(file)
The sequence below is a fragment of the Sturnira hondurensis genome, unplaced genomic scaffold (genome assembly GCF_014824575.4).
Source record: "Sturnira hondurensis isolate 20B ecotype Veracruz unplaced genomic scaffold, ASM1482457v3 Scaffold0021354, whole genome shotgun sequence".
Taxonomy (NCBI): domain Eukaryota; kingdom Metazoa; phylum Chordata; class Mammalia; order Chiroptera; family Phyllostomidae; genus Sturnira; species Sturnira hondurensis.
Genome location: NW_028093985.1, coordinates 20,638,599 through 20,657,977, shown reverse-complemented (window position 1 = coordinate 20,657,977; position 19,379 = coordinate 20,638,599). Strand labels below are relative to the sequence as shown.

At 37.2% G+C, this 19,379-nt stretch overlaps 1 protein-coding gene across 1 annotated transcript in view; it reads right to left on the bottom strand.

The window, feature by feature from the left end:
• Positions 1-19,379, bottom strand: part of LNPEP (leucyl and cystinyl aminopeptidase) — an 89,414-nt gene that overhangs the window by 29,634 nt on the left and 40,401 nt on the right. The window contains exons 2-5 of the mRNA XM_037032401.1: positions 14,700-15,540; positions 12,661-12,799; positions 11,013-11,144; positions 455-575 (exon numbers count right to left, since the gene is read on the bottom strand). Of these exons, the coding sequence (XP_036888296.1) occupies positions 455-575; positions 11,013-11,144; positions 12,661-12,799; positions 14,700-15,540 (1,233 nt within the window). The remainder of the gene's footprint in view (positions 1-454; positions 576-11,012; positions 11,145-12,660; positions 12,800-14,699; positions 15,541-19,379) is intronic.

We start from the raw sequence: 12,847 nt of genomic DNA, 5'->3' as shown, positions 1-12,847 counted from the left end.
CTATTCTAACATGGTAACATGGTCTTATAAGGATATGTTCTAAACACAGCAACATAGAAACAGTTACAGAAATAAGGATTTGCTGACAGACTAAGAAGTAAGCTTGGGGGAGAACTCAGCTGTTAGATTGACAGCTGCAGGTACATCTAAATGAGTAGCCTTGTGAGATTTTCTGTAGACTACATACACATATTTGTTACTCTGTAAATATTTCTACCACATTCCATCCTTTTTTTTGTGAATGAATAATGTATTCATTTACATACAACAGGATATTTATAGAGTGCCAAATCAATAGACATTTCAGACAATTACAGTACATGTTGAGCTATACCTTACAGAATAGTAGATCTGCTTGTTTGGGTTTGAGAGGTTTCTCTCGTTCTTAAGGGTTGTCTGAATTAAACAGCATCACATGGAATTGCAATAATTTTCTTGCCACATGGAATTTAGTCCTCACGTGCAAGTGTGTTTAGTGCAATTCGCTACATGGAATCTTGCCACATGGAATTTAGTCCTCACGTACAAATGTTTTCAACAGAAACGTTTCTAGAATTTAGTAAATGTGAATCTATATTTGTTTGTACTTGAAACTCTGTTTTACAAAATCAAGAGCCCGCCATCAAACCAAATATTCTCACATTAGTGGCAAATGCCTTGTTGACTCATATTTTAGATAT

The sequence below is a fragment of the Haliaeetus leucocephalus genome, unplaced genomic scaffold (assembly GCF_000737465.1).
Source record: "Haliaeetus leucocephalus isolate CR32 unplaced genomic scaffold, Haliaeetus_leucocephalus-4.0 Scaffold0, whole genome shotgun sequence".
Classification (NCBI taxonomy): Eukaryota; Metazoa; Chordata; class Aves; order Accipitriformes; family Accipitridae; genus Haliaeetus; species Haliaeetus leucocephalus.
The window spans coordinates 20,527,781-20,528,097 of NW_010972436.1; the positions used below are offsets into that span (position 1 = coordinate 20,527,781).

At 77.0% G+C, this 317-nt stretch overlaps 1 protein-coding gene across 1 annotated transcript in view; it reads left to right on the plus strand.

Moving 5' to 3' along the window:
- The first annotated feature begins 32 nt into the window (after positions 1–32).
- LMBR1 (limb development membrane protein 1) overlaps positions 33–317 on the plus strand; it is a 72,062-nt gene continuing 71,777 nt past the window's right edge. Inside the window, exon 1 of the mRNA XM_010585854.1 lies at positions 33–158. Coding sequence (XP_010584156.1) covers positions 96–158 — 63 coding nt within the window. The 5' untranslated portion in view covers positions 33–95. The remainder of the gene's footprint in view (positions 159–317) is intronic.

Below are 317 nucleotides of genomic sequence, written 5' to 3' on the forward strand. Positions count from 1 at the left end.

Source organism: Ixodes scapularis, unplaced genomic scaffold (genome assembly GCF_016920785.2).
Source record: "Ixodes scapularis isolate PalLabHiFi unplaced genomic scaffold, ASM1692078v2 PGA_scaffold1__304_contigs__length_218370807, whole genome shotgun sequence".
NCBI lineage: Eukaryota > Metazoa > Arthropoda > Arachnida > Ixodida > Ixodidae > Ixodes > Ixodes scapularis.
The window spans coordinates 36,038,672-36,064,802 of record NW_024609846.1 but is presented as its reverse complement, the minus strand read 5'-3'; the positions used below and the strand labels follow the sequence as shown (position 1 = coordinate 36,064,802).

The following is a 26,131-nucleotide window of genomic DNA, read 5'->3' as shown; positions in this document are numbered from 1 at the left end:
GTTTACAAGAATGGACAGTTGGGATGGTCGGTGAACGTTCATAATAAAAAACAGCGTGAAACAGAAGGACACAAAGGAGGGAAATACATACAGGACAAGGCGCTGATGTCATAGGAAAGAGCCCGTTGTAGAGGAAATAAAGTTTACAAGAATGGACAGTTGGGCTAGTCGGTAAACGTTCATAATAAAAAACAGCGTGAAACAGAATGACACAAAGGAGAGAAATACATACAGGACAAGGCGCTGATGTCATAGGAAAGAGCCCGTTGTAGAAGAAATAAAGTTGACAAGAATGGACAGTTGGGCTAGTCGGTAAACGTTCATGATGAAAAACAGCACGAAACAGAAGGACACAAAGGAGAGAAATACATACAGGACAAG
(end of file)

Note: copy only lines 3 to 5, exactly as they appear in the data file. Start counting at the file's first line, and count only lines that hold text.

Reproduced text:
Taxonomy (NCBI): domain Eukaryota; kingdom Metazoa; phylum Chordata; class Mammalia; order Chiroptera; family Phyllostomidae; genus Sturnira; species Sturnira hondurensis.
Genome location: NW_028093985.1, coordinates 20,638,599 through 20,657,977, shown reverse-complemented (window position 1 = coordinate 20,657,977; position 19,379 = coordinate 20,638,599). Strand labels below are relative to the sequence as shown.

At 37.2% G+C, this 19,379-nt stretch overlaps 1 protein-coding gene across 1 annotated transcript in view; it reads right to left on the bottom strand.